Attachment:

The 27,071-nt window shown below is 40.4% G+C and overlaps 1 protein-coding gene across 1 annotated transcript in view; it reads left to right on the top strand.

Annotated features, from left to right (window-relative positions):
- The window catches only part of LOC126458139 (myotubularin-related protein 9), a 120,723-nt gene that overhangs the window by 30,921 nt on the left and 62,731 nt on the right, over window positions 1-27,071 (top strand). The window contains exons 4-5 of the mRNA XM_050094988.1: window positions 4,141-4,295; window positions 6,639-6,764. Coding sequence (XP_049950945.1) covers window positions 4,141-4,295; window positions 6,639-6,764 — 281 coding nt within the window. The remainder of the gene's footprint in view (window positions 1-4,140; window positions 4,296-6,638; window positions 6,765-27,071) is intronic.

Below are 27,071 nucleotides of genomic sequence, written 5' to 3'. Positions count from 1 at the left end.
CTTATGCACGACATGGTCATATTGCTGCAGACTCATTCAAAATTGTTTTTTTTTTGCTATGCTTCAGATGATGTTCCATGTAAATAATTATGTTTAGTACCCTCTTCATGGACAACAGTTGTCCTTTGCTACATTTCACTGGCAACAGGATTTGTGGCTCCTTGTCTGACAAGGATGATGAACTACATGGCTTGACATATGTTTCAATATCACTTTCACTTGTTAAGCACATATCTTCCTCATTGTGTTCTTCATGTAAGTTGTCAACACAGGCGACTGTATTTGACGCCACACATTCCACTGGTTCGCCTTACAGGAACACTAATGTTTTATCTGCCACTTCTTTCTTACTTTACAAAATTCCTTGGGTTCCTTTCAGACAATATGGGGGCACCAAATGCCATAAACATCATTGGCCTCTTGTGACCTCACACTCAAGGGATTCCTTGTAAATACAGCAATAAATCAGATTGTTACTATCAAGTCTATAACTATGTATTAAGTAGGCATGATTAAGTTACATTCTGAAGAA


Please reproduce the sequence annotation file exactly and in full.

The 27,071-nt window shown below is 40.4% G+C and overlaps 1 protein-coding gene across 1 annotated transcript in view; it reads left to right on the top strand.

Annotated features, from left to right (window-relative positions):
- The window catches only part of LOC126458139 (myotubularin-related protein 9), a 120,723-nt gene that overhangs the window by 30,921 nt on the left and 62,731 nt on the right, over window positions 1-27,071 (top strand). The window contains exons 4-5 of the mRNA XM_050094988.1: window positions 4,141-4,295; window positions 6,639-6,764. Coding sequence (XP_049950945.1) covers window positions 4,141-4,295; window positions 6,639-6,764 — 281 coding nt within the window. The remainder of the gene's footprint in view (window positions 1-4,140; window positions 4,296-6,638; window positions 6,765-27,071) is intronic.

Below are 27,071 nucleotides of genomic sequence, written 5' to 3'. Positions count from 1 at the left end.
CTTATGCACGACATGGTCATATTGCTGCAGACTCATTCAAAATTGTTTTTTTTTTGCTATGCTTCAGATGATGTTCCATGTAAATAATTATGTTTAGTACCCTCTTCATGGACAACAGTTGTCCTTTGCTACATTTCACTGGCAACAGGATTTGTGGCTCCTTGTCTGACAAGGATGATGAACTACATGGCTTGACATATGTTTCAATATCACTTTCACTTGTTAAGCACATATCTTCCTCATTGTGTTCTTCATGTAAGTTGTCAACACAGGCGACTGTATTTGACGCCACACATTCCACTGGTTCGCCTTACAGGAACACTAATGTTTTATCTGCCACTTCTTTCTTACTTTACAAAATTCCTTGGGTTCCTTTCAGACAATATGGGGGCACCAAATGCCATAAACATCATTGGCCTCTTGTGACCTCACACTCAAGGGATTCCTTGTAAATACAGCAATAAATCAGATTGTTACTATCAAGTCTATAACTATGTATTAAGTAGGCATGATTAAGTTACATTCTGAAGAA